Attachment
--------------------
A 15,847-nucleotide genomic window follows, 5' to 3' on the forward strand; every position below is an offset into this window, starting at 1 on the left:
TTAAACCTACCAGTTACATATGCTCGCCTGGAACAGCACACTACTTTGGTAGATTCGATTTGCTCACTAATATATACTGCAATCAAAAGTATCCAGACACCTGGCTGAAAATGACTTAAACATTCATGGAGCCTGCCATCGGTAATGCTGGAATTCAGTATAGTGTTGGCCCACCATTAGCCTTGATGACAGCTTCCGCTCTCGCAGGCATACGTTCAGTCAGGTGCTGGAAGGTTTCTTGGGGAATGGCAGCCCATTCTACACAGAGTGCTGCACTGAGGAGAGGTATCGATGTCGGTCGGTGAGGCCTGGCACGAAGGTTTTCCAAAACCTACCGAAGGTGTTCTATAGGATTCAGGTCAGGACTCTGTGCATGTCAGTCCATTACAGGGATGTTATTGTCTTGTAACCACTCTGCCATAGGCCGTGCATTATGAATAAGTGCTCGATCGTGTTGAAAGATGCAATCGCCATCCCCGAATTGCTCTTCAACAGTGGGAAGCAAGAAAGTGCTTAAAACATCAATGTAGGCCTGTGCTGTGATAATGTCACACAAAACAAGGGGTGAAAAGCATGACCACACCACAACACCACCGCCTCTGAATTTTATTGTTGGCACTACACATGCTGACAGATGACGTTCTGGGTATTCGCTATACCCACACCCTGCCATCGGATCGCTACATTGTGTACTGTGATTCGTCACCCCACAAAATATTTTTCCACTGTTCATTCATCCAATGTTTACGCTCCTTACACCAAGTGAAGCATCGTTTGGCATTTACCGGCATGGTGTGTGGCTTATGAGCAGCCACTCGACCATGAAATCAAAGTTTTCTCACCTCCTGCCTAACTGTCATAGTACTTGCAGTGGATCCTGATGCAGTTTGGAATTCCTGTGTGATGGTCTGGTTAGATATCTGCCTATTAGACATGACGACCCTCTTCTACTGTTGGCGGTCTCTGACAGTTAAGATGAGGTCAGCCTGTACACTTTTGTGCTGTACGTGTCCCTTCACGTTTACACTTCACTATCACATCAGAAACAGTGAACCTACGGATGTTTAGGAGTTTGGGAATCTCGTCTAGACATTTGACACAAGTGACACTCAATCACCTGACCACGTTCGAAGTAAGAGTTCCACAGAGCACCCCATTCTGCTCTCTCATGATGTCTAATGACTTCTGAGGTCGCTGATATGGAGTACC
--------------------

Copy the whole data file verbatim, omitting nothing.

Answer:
A 15,847-nucleotide genomic window follows, 5' to 3' on the forward strand; every position below is an offset into this window, starting at 1 on the left:
TTAAACCTACCAGTTACATATGCTCGCCTGGAACAGCACACTACTTTGGTAGATTCGATTTGCTCACTAATATATACTGCAATCAAAAGTATCCAGACACCTGGCTGAAAATGACTTAAACATTCATGGAGCCTGCCATCGGTAATGCTGGAATTCAGTATAGTGTTGGCCCACCATTAGCCTTGATGACAGCTTCCGCTCTCGCAGGCATACGTTCAGTCAGGTGCTGGAAGGTTTCTTGGGGAATGGCAGCCCATTCTACACAGAGTGCTGCACTGAGGAGAGGTATCGATGTCGGTCGGTGAGGCCTGGCACGAAGGTTTTCCAAAACCTACCGAAGGTGTTCTATAGGATTCAGGTCAGGACTCTGTGCATGTCAGTCCATTACAGGGATGTTATTGTCTTGTAACCACTCTGCCATAGGCCGTGCATTATGAATAAGTGCTCGATCGTGTTGAAAGATGCAATCGCCATCCCCGAATTGCTCTTCAACAGTGGGAAGCAAGAAAGTGCTTAAAACATCAATGTAGGCCTGTGCTGTGATAATGTCACACAAAACAAGGGGTGAAAAGCATGACCACACCACAACACCACCGCCTCTGAATTTTATTGTTGGCACTACACATGCTGACAGATGACGTTCTGGGTATTCGCTATACCCACACCCTGCCATCGGATCGCTACATTGTGTACTGTGATTCGTCACCCCACAAAATATTTTTCCACTGTTCATTCATCCAATGTTTACGCTCCTTACACCAAGTGAAGCATCGTTTGGCATTTACCGGCATGGTGTGTGGCTTATGAGCAGCCACTCGACCATGAAATCAAAGTTTTCTCACCTCCTGCCTAACTGTCATAGTACTTGCAGTGGATCCTGATGCAGTTTGGAATTCCTGTGTGATGGTCTGGTTAGATATCTGCCTATTAGACATGACGACCCTCTTCTACTGTTGGCGGTCTCTGACAGTTAAGATGAGGTCAGCCTGTACACTTTTGTGCTGTACGTGTCCCTTCACGTTTACACTTCACTATCACATCAGAAACAGTGAACCTACGGATGTTTAGGAGTTTGGGAATCTCGTCTAGACATTTGACACAAGTGACACTCAATCACCTGACCACGTTCGAAGTAAGAGTTCCACAGAGCACCCCATTCTGCTCTCTCATGATGTCTAATGACTTCTGAGGTCGCTGATATGGAGTACC